What is your writing schedule like?

I try to keep weekday afternoons for writing. Since Katie Rose is currently my major project, I try to work on that first. I try to write at least three new pages on that book each day. So, my goal is at least 15 new pages per week. I'm also sending earlier chapters of that book to my critique group, so if a chapter is due, I have to go over it and revise it for critiquing. I also always have revising to be done after a chapter's been critiqued. If there's any time left, I might switch to another project. Moving between projects keeps me fresh. I very rarely get stuck. Right now, I'm revising a short story that I wrote about four years ago and had stuck in a drawer. It's about a vampire in a Civil War camp. I work until it's time to start dinner. The time after dinner I reserve for any critiquing I have to do.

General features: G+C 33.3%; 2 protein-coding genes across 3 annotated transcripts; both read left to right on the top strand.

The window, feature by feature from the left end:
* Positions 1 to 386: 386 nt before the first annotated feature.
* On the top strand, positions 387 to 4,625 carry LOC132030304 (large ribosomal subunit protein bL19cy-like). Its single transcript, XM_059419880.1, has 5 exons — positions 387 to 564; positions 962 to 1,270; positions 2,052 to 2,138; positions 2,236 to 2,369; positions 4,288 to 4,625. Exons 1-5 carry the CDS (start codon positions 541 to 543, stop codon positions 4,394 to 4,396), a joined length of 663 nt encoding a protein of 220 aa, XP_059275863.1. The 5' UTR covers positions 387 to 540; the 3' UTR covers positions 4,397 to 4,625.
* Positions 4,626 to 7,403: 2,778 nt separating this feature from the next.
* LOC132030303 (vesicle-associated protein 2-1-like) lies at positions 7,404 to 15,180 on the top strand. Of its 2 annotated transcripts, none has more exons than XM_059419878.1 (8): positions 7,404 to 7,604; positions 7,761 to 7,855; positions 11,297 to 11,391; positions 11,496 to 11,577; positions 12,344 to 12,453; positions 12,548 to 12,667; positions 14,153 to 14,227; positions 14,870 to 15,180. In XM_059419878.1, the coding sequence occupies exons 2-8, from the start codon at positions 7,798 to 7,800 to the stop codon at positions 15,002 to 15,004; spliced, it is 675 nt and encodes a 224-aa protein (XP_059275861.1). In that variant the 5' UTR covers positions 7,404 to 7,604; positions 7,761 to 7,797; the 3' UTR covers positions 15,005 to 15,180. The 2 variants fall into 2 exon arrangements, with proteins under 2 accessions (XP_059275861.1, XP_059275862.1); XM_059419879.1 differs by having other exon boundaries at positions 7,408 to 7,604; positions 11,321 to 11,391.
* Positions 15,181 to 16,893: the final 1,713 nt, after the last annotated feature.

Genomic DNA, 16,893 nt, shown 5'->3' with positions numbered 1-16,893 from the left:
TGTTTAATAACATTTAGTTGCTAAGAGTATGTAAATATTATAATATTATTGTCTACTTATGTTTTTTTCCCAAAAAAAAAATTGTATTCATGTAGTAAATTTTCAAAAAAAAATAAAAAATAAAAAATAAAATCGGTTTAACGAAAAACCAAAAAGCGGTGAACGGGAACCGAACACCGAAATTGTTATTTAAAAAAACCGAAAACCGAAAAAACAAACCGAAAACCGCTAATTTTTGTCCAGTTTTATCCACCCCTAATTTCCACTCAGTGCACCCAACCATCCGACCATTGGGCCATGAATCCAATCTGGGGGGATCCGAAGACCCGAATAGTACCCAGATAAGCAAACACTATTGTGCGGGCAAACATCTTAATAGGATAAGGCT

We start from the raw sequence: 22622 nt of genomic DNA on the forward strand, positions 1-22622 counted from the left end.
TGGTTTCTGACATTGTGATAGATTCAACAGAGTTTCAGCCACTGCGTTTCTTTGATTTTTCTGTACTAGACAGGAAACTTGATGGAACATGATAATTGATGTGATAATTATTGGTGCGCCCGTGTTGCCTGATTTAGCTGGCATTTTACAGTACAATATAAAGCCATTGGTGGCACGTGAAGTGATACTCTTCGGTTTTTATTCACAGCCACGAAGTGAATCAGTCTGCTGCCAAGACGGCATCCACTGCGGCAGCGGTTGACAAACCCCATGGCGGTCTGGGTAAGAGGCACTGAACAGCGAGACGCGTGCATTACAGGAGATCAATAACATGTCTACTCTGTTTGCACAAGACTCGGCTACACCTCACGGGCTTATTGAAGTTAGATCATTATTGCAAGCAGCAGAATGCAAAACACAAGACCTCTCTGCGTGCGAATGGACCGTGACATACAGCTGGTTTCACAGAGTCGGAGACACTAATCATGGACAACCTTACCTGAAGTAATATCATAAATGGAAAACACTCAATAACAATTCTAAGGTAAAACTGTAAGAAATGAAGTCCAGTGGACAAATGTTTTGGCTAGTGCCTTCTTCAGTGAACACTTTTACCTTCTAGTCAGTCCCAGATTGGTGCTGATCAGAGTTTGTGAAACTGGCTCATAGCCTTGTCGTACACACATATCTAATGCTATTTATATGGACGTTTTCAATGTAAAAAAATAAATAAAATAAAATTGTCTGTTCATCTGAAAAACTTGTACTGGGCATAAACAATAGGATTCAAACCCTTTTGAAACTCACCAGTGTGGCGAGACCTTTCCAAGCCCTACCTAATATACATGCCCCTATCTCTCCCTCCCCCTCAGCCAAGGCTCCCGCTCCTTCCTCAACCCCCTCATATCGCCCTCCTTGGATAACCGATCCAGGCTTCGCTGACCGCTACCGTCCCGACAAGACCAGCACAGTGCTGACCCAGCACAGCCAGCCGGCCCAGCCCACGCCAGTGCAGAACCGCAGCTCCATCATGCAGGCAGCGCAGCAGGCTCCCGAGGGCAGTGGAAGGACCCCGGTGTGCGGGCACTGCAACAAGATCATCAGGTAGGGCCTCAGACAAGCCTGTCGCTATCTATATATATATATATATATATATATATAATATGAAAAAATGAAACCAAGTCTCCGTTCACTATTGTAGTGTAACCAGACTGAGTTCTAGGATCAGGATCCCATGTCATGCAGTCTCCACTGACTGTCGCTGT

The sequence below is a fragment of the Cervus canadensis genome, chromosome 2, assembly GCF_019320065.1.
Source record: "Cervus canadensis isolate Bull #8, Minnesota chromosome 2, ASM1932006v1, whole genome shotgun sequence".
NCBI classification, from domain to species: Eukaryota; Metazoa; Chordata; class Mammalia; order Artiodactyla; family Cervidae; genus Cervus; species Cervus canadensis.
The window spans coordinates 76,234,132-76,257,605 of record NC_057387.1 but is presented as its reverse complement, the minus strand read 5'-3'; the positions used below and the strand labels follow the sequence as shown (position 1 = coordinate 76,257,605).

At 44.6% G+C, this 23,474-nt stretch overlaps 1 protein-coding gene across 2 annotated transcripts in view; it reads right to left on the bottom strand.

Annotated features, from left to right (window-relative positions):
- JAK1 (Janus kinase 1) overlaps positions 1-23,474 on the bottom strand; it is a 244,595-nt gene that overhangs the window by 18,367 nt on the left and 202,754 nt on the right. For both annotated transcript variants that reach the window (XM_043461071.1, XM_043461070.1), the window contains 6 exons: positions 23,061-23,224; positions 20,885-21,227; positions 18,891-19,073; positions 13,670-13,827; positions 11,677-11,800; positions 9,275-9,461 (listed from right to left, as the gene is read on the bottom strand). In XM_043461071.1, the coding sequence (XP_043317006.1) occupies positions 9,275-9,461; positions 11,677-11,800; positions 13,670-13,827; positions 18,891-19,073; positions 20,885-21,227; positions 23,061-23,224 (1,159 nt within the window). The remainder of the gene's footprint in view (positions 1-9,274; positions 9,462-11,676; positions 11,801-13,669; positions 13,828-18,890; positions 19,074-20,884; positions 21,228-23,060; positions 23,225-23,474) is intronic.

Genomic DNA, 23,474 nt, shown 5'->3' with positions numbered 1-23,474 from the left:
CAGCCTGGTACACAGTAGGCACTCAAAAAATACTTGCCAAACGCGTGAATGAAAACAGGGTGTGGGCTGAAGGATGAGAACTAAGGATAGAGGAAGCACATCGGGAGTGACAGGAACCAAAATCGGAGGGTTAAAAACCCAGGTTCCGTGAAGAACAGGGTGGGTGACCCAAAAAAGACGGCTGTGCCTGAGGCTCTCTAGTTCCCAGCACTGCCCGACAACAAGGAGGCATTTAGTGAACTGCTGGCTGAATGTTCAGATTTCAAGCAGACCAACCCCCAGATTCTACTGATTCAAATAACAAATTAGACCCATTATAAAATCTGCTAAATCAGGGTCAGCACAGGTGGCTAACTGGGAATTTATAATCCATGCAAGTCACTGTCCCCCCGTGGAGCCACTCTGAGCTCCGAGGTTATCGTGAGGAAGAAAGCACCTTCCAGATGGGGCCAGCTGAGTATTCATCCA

Thursday, August 02, 2007

It was a what...?

I've been trying to think of a new blog topic, but couldn't think of anything fun. That's actually a problem this week, thinking, but I've a week before my vacation and tons to do, a new story that need attention right now, and that ever-present work.

But then I thought of one. Trivia. It's fun, interactive, and you find the best tidbits out. I'll start, see if you can one-up me with the craziest, wackiest, most obscure piece of information you can find. The dates are 1837-1901, the first place is England, in honor of the woman who gave her name to the age.

One of London's most famous "male" doctors, Dr. James Barry, was discovered to be a woman upon her death in 1865.